Ubisoft’s new co-op shooter isn’t what I expected, and that’s a good thing. Rainbow Six Quarantine was the original name of Rainbow Six Extraction in 2019 before covid-19 killed millions across the planet.
There was a small period of silence as the disease spread, and then the game was renamed Extraction, which made sense. Ubisoft’s latest and weirdest chapter in the Rainbow Six franchise, Extraction, has finally launched, and I can’t decide which surprised me more: how much I love killing aliens or the fact that Extraction is fun despite the saturation of the genre.
Featuring characters and weapons from Siege, Tom Clancy’s Rainbow Six: Extraction is a (likely) non-canon chapter in the long-running tactical shooter franchise.
The original Limited Time Mode map that served as the inspiration for Extraction can be found in the new mode. Instead of terrorists or other human soldiers, Siege’s diverse cast of operators must now contend with alien parasites known as… *looks around keyboard* Archaeans.
I’ll just call them aliens or arkies like the game does. Humans are being infected by these horrible organisms and transformed into alien monsters. Together, Team Rainbow and REACT must disinfect each infested room and put an end to the alien invasion.
To defeat the alien threat, teams of three-person Rainbow operators are deployed to places like New York City and Alaska. There are three maps in each area, and each map is divided into three sections. While each area has been carefully designed and will remain the same, the objectives will vary between games. Your objective can be to eliminate a specific enemy, rescue hostages or detonate bombs.
In Extraction, you don’t run for an exit while shooting hundreds of enemies like you do in Left 4 Dead, Back 4 Blood, or The Anacrusis. By contrast, Extraction is methodical and deliberate. In Extraction, you have the option to use stealth to take out enemies or use destruction to fight your way through chambers filled with infected enemies.
You can use stealth and technology to accomplish one goal, or you can use physical force and loud explosions to accomplish another. You can also leave. Given the game’s treatment of damage and “death”, you probably want to.
When playing Rainbow Six Extraction, it’s important to be willing to take hits. Although your operator’s health will recover while you’re on a mission, it will reset to zero when you leave, leaving them in a heavily damaged state until you gain experience with different operators. If you have wounded personnel, they will heal as you gain experience points, allowing them to get back into the fight.
They can be dispatched early when your health drops below 100 after reaching a particular threshold. It’s dangerous, but occasionally necessary if you have a strong preference for a particular operator’s abilities.
A character named Pulse, for example, has a fantastic sensor that allows him to see beyond walls and ping alien nests for his allies. Given his value, I take care of his well-being. After taking some damage and not wanting to take any more, this caused me to abort a mission via an extraction point.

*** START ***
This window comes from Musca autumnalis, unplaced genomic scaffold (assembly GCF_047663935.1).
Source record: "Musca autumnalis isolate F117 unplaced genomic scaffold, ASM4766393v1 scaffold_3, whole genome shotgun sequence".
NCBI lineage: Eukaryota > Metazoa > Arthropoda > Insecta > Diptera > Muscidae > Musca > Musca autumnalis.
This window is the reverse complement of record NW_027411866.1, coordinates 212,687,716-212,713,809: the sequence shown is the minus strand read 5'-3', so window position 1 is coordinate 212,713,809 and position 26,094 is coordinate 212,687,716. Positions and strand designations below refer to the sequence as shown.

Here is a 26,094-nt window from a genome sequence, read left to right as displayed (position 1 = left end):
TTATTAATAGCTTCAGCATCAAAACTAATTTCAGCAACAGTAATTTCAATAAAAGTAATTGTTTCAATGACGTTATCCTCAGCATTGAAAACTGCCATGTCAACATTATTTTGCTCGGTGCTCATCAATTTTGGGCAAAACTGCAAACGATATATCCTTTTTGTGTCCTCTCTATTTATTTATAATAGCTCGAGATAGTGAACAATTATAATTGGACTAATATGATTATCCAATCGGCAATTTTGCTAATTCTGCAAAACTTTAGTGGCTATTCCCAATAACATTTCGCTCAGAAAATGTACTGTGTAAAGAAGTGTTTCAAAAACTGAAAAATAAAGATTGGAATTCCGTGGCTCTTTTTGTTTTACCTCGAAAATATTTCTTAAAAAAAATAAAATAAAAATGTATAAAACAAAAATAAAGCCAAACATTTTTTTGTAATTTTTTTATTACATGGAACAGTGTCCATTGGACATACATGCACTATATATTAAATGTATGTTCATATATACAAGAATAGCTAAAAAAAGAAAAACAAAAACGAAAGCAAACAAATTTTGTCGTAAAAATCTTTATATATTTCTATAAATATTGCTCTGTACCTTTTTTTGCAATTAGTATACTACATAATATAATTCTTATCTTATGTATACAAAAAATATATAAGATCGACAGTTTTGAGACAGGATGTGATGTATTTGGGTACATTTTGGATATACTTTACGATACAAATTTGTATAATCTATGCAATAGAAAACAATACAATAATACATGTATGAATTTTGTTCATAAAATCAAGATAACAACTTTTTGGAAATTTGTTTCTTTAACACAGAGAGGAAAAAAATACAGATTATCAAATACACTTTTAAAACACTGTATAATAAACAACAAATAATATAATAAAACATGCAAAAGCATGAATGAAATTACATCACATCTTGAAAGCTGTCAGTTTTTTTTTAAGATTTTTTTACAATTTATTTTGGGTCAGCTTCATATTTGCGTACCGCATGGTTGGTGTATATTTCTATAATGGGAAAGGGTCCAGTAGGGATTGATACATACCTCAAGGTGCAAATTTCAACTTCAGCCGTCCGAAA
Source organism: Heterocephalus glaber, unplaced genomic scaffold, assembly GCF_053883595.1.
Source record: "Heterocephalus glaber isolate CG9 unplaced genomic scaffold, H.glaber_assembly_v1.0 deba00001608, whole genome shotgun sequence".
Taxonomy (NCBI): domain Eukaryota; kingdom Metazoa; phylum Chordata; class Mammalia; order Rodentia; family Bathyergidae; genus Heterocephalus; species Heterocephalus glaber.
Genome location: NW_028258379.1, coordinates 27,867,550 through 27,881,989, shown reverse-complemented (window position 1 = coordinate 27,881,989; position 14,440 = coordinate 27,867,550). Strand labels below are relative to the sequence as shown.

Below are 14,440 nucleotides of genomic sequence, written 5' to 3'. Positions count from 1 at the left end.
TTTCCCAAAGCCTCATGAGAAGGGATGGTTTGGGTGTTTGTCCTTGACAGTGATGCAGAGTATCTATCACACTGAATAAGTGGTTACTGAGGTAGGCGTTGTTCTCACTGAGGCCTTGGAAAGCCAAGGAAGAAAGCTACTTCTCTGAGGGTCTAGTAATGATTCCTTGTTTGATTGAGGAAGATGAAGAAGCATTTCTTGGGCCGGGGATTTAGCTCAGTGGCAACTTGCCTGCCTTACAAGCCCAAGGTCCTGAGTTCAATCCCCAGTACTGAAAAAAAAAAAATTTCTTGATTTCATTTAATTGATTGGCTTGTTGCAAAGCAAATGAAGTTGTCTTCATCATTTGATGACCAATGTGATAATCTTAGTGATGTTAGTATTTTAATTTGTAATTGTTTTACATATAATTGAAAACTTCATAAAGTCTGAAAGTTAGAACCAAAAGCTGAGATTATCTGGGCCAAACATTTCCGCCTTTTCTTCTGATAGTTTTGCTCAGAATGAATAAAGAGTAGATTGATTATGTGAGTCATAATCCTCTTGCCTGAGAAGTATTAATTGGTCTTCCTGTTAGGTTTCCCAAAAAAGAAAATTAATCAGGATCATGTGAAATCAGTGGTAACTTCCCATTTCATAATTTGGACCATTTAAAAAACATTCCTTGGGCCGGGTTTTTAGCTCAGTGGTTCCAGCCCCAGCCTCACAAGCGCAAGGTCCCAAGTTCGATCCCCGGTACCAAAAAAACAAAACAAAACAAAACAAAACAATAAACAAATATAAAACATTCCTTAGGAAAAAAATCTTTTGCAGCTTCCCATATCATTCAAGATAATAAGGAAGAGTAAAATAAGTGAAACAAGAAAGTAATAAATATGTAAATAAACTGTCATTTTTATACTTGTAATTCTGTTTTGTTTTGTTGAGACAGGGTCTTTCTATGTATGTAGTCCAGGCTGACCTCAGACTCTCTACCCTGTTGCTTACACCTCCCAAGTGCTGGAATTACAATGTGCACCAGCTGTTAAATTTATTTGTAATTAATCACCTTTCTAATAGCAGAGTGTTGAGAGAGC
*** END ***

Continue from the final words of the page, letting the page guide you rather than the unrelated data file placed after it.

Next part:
Also, if an Operator loses all of their health and is knocked unconscious during a mission, you can’t use it again until you rescue them on a different mission. If he doesn’t, he will eventually get them back, but they will get hurt and lose experience points.
It all seemed pretty similar to character management in XCOM. While it’s impossible to permanently lose an operator in Extraction, even the temporary loss of experience or the inability to play as them during some missions adds a new layer of tension and excitement to the game.
Since Ubisoft is responsible for making this a Tom Clancy game, the standard Ubisoft blurb is present. Many American flags are being torn down or destroyed, representing the decline of the United States and its principles. Instead of being the quick-to-kill, untrustworthy jerks we see in the real world, the police and SWAT teams are heroes who will save us all from the evil danger of inhuman parasites in this universe.
This layer of patriotism and propaganda covers so much of the world that it can be hard not to laugh or roll your eyes every few minutes. I’m used to that and now I can joke about it after playing so many Tom Clancy games and enjoying them for the last 20 years. I was reminded that this is all very strange and dated to 2022 by a player unfamiliar with the Clancy series.
I think there’s a lot to like about Extraction if you can handle a bit of nasty propaganda and aren’t put off by gross alien stuff like goo and pulsing flesh pods.
If co-op shooters have become homogeneous due to their reliance on swarms of enemies and rapid fire, Extraction seems like the ideal antidote, providing a more tense, tactical and distinctive “zombie shooter” that trades hordes of the undead for more contained levels. and ingenious squad management systems.
The combination of a fun and engaging gaming experience with a system that rewards players with substantial progress on a regular basis is enough to keep my attention, and I imagine it will attract a lot more people.
Also, the availability of the game on Game Pass means that many of you can try it out without spending a dime. Remember to laugh at some of Clancy’s most ridiculous moments.